This should be required reading in schools, whether you're taking History or not. What unfolds  in the pages of this story is something that I, and a lot of people, never knew existed. Such an important read that not only is good for it's diversity, but also for the fact that it is educative in a place where many education systems fail. Read in September.

8. The White Rose by Amy Ewing
Everything I needed in a book I'd been waiting a year for, all the questions I needed answers to, were all in this book. The world building and character building was fantastic, and Amy Ewing has definitely excelled herself, making this my favourite dystopian series. If I could have the final book, that would be perfect. Read in October. [REVIEW]

9. The Year of the Rat by Clare Furniss
Being the second book I read in 2015, I'm struggling to recall what I loved so much about this book. The Year of the Rat was raw, compelling, and brutally honest. Furniss really just understands grief, and what it's like to feel lost. A wonderful debut. You have to read this. Read in January.

10. Lost in Translation by Ella Frances Sanders
Getting this for Christmas, I sat and read Lost in Translation in an hour on Boxing Day. It's just the most lovely, delightful anthology - bursting with incredible illustrations. There were words in here that I've been looking for and have needed all my life. If you love learning about other cultures, or just have a thirst for knowledge, then this is perfect for you. Read in December. 

Friday, 25 December 2015

Every Christmas is Last Christmas

"Every Christmas is last Christmas." - Clara Oswald, Doctor Who Ep. "Last Christmas"

So this is Christmas, and what have you done? (So sorry, I couldn't help myself.)
We can live every day like there are infinity left to go. Or we can live them like there is no tomorrow. Either way, this Christmas might be your last. Perhaps it might be my last. Or I might have sixty more to go. Who knows.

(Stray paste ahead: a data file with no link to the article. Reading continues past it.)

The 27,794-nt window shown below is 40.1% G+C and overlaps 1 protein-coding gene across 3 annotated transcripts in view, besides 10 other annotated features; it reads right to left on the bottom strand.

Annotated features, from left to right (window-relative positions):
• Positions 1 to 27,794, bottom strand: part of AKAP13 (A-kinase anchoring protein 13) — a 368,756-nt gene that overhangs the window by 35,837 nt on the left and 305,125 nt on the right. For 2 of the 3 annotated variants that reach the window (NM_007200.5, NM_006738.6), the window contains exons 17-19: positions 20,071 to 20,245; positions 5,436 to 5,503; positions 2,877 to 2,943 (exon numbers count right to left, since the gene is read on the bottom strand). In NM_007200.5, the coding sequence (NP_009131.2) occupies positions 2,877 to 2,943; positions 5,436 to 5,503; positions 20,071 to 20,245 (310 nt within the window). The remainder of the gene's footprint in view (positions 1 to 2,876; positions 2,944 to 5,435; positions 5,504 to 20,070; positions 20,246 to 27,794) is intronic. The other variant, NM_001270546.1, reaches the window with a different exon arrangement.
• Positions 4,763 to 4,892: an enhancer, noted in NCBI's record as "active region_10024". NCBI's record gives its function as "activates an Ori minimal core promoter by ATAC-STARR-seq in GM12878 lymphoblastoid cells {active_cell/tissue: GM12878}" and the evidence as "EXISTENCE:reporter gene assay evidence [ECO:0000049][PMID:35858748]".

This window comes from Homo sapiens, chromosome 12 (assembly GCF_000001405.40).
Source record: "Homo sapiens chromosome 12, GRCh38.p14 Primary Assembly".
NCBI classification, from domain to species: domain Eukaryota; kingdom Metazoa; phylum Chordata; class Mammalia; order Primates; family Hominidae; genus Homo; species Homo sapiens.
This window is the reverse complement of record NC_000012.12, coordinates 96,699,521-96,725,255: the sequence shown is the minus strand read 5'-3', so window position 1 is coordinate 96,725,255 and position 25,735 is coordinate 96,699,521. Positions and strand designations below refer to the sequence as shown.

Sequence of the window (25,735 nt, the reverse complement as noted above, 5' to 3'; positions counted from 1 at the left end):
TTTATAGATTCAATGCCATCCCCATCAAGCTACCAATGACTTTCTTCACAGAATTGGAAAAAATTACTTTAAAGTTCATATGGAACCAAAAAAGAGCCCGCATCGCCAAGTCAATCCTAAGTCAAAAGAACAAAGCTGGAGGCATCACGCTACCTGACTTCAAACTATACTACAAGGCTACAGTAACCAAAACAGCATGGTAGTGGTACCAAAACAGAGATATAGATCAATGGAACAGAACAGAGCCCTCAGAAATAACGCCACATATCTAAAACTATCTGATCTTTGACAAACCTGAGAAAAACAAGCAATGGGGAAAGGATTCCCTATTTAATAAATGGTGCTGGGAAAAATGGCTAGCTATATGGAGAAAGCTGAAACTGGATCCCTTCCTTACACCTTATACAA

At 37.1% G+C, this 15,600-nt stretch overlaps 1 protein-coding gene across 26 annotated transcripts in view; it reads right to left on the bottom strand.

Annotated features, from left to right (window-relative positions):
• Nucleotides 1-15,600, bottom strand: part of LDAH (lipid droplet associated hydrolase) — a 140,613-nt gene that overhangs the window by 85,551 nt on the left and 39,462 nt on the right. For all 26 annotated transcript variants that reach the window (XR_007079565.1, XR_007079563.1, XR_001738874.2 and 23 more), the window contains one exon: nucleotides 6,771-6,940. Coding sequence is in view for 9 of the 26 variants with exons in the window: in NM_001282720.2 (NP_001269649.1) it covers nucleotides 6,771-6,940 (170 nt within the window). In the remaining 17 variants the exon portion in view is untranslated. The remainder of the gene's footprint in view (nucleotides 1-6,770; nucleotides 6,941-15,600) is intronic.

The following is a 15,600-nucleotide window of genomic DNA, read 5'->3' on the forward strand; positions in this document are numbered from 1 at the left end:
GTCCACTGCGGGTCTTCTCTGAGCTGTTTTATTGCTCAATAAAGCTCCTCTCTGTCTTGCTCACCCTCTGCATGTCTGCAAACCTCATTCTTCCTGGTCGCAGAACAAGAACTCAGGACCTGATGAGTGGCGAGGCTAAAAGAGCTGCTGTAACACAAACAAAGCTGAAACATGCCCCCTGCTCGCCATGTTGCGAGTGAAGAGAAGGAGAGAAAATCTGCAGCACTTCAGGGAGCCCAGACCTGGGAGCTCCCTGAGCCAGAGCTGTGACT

For me, last Christmas was terrible. Probably...possibly... the worst I've had. I feel guilty saying that, because we all tried to make it a good day under the circumstances, but nothing could hide the fact that my brother was so ill that he didn't want to help do the Christmas tree in early December - something he loves - and spent most of December 25th sleeping. And then I was ill too, my second endless-seeming saga with Acid Reflux, which triggered Anxiety and feeling permanently low. My 16th birthday had been on Christmas Eve, and, well let's just leave it at most of that day I'd be quite happy to forget.

I saw Doctor Who's Christmas special and clung onto Clara's words as if they were hanging from strings before me, just within reach. A single sentence made me realise how sad it would be if that was the last Christmas. Things are so different this December though. For one thing, I'm no longer ill, and although my brother still is, he is improving with every day. More than anything right now, I want this Christmas to be something actually worth remembering. Something that maybe in June when I inhale the scent of a cinnamon Yankee Candle my mind will go back to sitting around by the Christmas tree before the sky has awoken, unwrapping presents and smiling. 

What is happening in the world right now is horrific. Tensions are growing across the globe towards certain targets and are escalating at a frightening rate. We don't know what will come in the next year, and the way the wind will blow. And how Christmas will be in 2016.